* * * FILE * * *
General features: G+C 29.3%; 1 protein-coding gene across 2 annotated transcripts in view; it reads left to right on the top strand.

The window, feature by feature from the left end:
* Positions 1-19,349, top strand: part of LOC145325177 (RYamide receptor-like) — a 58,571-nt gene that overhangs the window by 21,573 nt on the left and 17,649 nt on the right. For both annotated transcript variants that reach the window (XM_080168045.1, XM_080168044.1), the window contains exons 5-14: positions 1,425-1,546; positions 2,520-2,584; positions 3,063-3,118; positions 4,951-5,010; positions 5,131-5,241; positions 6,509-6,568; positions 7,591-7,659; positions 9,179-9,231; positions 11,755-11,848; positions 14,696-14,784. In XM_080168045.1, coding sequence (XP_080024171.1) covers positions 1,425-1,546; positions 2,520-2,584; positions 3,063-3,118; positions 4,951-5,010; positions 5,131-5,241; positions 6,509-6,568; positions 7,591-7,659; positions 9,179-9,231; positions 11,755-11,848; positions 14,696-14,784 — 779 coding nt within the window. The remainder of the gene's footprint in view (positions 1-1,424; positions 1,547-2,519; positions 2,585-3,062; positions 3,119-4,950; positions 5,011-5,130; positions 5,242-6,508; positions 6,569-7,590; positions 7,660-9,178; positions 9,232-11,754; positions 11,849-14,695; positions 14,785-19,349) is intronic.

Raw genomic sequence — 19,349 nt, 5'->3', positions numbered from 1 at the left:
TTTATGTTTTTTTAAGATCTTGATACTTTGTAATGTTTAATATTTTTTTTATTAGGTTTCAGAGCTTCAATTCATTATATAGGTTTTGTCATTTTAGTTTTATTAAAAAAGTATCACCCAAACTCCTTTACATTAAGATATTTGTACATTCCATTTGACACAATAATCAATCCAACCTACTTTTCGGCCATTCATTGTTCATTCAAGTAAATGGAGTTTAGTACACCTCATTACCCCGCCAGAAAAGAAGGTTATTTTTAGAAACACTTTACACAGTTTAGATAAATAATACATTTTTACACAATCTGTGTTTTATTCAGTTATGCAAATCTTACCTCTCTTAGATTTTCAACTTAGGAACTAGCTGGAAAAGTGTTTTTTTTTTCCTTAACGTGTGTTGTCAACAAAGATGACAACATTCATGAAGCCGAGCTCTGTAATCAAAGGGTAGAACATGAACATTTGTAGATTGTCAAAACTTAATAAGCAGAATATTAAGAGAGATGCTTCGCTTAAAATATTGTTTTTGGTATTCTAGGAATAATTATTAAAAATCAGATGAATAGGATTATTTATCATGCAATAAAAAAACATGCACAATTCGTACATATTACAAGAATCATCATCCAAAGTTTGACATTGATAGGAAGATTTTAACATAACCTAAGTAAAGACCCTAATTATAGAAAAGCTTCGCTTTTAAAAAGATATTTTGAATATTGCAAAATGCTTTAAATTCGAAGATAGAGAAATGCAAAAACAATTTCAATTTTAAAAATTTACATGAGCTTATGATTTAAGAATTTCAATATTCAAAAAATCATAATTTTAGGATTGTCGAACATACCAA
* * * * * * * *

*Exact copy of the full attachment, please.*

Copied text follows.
General features: G+C 29.3%; 1 protein-coding gene across 2 annotated transcripts in view; it reads left to right on the top strand.

The window, feature by feature from the left end:
* Positions 1-19,349, top strand: part of LOC145325177 (RYamide receptor-like) — a 58,571-nt gene that overhangs the window by 21,573 nt on the left and 17,649 nt on the right. For both annotated transcript variants that reach the window (XM_080168045.1, XM_080168044.1), the window contains exons 5-14: positions 1,425-1,546; positions 2,520-2,584; positions 3,063-3,118; positions 4,951-5,010; positions 5,131-5,241; positions 6,509-6,568; positions 7,591-7,659; positions 9,179-9,231; positions 11,755-11,848; positions 14,696-14,784. In XM_080168045.1, coding sequence (XP_080024171.1) covers positions 1,425-1,546; positions 2,520-2,584; positions 3,063-3,118; positions 4,951-5,010; positions 5,131-5,241; positions 6,509-6,568; positions 7,591-7,659; positions 9,179-9,231; positions 11,755-11,848; positions 14,696-14,784 — 779 coding nt within the window. The remainder of the gene's footprint in view (positions 1-1,424; positions 1,547-2,519; positions 2,585-3,062; positions 3,119-4,950; positions 5,011-5,130; positions 5,242-6,508; positions 6,569-7,590; positions 7,660-9,178; positions 9,232-11,754; positions 11,849-14,695; positions 14,785-19,349) is intronic.

Raw genomic sequence — 19,349 nt, 5'->3', positions numbered from 1 at the left:
TTTATGTTTTTTTAAGATCTTGATACTTTGTAATGTTTAATATTTTTTTTATTAGGTTTCAGAGCTTCAATTCATTATATAGGTTTTGTCATTTTAGTTTTATTAAAAAAGTATCACCCAAACTCCTTTACATTAAGATATTTGTACATTCCATTTGACACAATAATCAATCCAACCTACTTTTCGGCCATTCATTGTTCATTCAAGTAAATGGAGTTTAGTACACCTCATTACCCCGCCAGAAAAGAAGGTTATTTTTAGAAACACTTTACACAGTTTAGATAAATAATACATTTTTACACAATCTGTGTTTTATTCAGTTATGCAAATCTTACCTCTCTTAGATTTTCAACTTAGGAACTAGCTGGAAAAGTGTTTTTTTTTTCCTTAACGTGTGTTGTCAACAAAGATGACAACATTCATGAAGCCGAGCTCTGTAATCAAAGGGTAGAACATGAACATTTGTAGATTGTCAAAACTTAATAAGCAGAATATTAAGAGAGATGCTTCGCTTAAAATATTGTTTTTGGTATTCTAGGAATAATTATTAAAAATCAGATGAATAGGATTATTTATCATGCAATAAAAAAACATGCACAATTCGTACATATTACAAGAATCATCATCCAAAGTTTGACATTGATAGGAAGATTTTAACATAACCTAAGTAAAGACCCTAATTATAGAAAAGCTTCGCTTTTAAAAAGATATTTTGAATATTGCAAAATGCTTTAAATTCGAAGATAGAGAAATGCAAAAACAATTTCAATTTTAAAAATTTACATGAGCTTATGATTTAAGAATTTCAATATTCAAAAAATCATAATTTTAGGATTGTCGAACATACCAA